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Not Quite Braeriach
by Alastair S » Thu Mar 24, 2011 2:18 am
Munros included on this walk: Braeriach
Date walked: 19/03/2011
Time taken: 8 hours
Distance: 17 km
Ascent: 1093m3 people think this report is great. Register or Login free to be able to rate and comment on reports (as well as access 1:25000 mapping).
I had hoped to join the Aviemore meet members in tackling Beinn Mheadhoin the other week but the weather had other ideas. So the weather was set fair for the following weekend. However the avalanche warnings were considerable for most aspects over 900m so I didn’t fancy the steep drop down to Loch Avon. I opted for Braeriach from the Sugar Bowl car park instead. On this route most of the steep stuff is done by the time you get to 900m and the steep stuff is on a broad ridge so hopefully it wouldn’t be loaded with snow.
But I also had the supermoon to factor in too. I wanted to be at Dunnottar Castle for 6:30pm on the Saturday to catch the moonrise over the castle (to take pics). Was hoping to do the walk on Sunday but the forecast was better for the Saturday and with temperatures on the rise I didn’t fancy trudging through miles of slush. So alarm set to 4am, on the road by 5 and arrived on site by 7. The Sugar Bowl car park was still under a foot of snow but the roadside opposite had been well cleared so managed to park right next to the start of the path.
On my way but 7:15am. The snow was over a foot deep but the path was fairly well trodden so progress was fair. Approaching the Chalamain Gap and the foot prints veered up the hillside. It was easy to see why – there was a 10m bank of snow if you carried straight on. The foot prints (& one set of snowshoe prints) then took me gently back down into the gap and I got a foretaste of what was to come. What had been a steady breeze became a howling gale as the gap formed an effective Venturi. Easy to see what had build that 10m bank. Had a smaller 3m bank to negotiate near the narrowest point but the snow was pretty firm here.
Approach To The Chalamain Gap
On the other side the wind eased back down but most of the foot tracks had been covered over by the snow. However there were still a couple of ski tracks and one set of prints to follow. But more importantly I could now see Braeriach (well its northern approach) and the way I’d be taking was indeed scoured of snow. Once I’d reach around 700m the way looked fine. I couldn’t see the final summit push so I’d have to call that one when I got there. In the mean time I cracked on. I followed the ski/foot tracks south for a while and then struck out to cross the Lairig Ghru.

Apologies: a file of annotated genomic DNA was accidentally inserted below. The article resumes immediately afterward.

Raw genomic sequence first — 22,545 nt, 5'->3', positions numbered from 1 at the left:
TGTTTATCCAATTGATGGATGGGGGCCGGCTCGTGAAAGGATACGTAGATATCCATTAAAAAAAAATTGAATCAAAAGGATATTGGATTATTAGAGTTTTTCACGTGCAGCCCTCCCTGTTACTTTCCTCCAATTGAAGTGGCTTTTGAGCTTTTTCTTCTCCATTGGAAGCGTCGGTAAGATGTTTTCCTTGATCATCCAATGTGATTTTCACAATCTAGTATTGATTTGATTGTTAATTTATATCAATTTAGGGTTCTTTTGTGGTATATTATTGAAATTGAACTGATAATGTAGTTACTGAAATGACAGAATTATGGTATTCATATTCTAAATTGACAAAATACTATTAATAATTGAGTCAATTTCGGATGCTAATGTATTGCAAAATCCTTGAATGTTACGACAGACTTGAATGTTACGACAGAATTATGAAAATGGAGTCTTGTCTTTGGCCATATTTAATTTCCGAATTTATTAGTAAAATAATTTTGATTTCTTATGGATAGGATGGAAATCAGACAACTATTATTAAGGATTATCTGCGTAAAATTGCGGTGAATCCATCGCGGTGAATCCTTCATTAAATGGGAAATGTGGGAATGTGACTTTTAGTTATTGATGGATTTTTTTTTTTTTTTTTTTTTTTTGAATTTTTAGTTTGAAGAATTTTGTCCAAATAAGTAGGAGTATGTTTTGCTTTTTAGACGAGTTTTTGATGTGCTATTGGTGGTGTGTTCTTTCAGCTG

Braeriach From The North
The Lairig Ghru: Sun, Snow & Cloud
Things now got tricky. Initially the snow was at least knee deep but the last 10m drop to the snowed over burn was very steep and I was up to my waist on several occasions. I crossed the burn thankful that I didn’t get wet & slumped against the up slope. Then looked around and spotted a wee lochain that I hadn’t noticed earlier. So sat there and took a few photos while I gathered by strength for the clamber out. I did think of jacking it in there and then. But if I could get out of this little gully it would surely improve and I’d reassess then. Going up was no easier but 10 minutes latter I’d got over the lip and the going did improve – only calf deep now. Just as I was moving on I heard the swish of skis behind me. A couple of cross-country skiers were following my route across the gully. I carried on for a few minutes to a rock so I could sit and take on sustenance. The skiers weren’t any quicker than me and made it out of the gully as I set off again. I headed westish to made for the foot of the ridge (Sron na Lairige) and the skiers did the same as they passed 100m from me. We exchanged waves and I didn’t expect to see them again.
Lairig Ghru Lochain
Turning south at a snow sculptured gully the wind soon picked up again. The snow was getting thinner & thinner till at about 850m old rock hard snow became exposed and it was time for the crampons. The icy snow made for good progress until around 950m where the ground was now mostly bare of snow (& what snow there was was the soft new stuff). Off with the crampons, a bite more to eat and onwards.
Sron na Lairige (View Forward)
A Bit Rocky For Skis
Sron na Lairige (View Back)